8. I am so sorry, Dimity. Try to remember that your kindness has made an impact that even she isn’t aware of…yet. And you can know that no matter what else may have gone on or is going on in her life, thanks to you she has had one adult in her life who cared enough to tell her that she was doing something right.

  9. Sounds like it was an amazing experience for you and the girls, Dimity. As for Tara, you’ll likely never know what effect participating in the group had on her. Sadly, reality is seldom like a Lifetime movie, where everything is neatly tied up…

  10. As a mom, I got goosebumps reading this post. I am sure the impact you had on Tara is a lot deeper than you know. What an amazing mentor you are to these girls, Dimity!

  11. My heart sank too when I read she wasn’t coming to the race. We just have to believe that the net effect of the group and your influence is positive – that it was a building block and hopefully the first of many encouraging experiences with physical activity. How great the other kids cheered her on! I love what Katie said above—sometimes we plant the seed but can’t always watch it grow. But that doesn’t lessen the importance of the care you took with that group and her in particular.
    Oh, and those are some pretty cute faces in that picture!

  12. Great article! Thanks for sharing. I hope my kids are blessed with caring and determined coaches as you have been with the GALS.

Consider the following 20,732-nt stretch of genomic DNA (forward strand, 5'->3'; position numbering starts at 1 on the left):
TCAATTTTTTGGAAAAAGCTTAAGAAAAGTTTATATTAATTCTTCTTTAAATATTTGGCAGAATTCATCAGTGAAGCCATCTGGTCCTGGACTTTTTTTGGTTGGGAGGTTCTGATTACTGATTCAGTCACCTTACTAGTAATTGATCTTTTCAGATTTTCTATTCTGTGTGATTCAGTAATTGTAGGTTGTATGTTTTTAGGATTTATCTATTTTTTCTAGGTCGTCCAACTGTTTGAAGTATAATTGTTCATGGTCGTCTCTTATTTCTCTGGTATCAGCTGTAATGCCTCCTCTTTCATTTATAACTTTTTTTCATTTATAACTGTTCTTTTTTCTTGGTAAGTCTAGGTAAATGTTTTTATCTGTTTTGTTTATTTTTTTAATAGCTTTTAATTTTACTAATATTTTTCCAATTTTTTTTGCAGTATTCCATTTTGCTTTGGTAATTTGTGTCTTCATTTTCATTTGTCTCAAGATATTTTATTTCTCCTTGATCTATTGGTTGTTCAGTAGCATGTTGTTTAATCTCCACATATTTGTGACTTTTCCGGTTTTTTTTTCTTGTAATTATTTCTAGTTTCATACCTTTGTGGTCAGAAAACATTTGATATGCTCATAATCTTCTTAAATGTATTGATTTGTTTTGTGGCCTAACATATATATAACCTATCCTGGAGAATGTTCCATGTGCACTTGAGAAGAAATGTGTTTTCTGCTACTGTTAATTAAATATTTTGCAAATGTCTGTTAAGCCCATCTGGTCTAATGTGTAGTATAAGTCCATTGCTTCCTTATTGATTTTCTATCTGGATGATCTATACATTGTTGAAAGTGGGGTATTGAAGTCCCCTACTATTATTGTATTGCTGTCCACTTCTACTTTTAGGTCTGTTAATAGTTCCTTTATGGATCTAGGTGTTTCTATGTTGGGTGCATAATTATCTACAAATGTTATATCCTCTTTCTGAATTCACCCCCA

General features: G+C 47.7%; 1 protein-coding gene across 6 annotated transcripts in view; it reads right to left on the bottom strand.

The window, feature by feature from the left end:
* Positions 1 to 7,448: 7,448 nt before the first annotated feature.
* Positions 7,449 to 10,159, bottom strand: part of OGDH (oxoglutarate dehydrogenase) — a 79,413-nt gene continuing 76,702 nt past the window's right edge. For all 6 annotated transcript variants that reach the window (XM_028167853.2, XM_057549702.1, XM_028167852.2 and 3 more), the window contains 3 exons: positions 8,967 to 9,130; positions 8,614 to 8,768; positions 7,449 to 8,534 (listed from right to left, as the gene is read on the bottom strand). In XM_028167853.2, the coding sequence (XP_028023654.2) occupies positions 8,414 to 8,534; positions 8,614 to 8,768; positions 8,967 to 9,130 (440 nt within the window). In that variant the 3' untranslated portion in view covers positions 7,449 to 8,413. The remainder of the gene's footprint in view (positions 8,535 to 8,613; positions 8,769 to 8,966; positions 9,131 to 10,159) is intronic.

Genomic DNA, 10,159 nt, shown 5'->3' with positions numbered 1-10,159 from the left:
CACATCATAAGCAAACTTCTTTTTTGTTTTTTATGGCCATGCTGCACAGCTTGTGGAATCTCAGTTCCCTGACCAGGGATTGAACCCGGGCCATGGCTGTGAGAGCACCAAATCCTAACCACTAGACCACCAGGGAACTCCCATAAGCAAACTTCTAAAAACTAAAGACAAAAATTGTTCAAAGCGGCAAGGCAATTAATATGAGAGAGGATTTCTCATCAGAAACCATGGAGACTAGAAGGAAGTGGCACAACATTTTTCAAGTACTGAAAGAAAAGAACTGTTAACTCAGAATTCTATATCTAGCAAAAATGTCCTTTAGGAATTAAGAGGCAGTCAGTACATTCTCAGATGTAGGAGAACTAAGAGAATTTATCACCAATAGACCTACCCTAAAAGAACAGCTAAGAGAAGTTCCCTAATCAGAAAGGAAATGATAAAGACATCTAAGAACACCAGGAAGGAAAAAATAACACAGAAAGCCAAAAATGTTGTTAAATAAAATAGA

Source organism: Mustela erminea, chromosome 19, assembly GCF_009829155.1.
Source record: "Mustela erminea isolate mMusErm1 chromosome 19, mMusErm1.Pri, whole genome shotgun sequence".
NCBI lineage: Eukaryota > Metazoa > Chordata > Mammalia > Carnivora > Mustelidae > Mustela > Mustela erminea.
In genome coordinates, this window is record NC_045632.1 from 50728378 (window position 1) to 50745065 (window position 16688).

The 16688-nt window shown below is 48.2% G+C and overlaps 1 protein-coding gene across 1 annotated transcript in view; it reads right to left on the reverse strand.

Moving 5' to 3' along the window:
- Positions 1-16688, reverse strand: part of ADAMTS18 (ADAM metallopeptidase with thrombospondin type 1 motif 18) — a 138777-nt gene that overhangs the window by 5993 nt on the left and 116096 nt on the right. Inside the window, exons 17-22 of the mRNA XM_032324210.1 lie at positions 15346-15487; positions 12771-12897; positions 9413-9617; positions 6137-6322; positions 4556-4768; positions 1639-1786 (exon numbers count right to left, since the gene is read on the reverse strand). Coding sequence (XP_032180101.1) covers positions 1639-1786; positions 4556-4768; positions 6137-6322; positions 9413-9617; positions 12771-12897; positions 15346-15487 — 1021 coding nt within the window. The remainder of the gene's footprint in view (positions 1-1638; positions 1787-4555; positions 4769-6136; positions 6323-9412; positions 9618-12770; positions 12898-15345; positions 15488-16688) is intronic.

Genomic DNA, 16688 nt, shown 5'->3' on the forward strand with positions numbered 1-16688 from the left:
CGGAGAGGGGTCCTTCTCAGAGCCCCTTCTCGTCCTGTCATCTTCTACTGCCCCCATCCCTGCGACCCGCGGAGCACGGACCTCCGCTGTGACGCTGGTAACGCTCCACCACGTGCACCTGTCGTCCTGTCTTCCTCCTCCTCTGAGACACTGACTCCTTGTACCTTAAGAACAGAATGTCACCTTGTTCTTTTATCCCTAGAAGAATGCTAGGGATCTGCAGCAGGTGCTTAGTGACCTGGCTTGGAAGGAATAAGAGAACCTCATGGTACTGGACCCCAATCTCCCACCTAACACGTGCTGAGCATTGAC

13. I coached this year for the first time ever my son’s track team. Have never coached anyone or anything ever. I have so much respect now for anyone who ventures into such a task because it can be so rewarding but so difficult. I had a girl who I had almost given up on because no matter how hard I tried to push or encourage she stayed her own pace. Then at our last meet I was watching her do triple jump with her mom next to me and while she was lamenting about her daughter needing to push harder, I shook my head and said I wasn’t sure she wanted to push. At this point she looked at me and told me that this young 6th grader had rheumatoid arthritis. I kept pushing her to go harder when just to participate she was accomplishing so much. I walk away from this season with a lesson in humility. Hats off to you for putting it all out there to get a group of young women running!

    1. WOW! This brought tears to my eyes.
      And had you known previously you might not have treated her just like the other kids – in motivating her to push harder… but it’s still amazing what some people push themselves to do – regardless of their bodies failing abilities to be on par with their drive and ambition.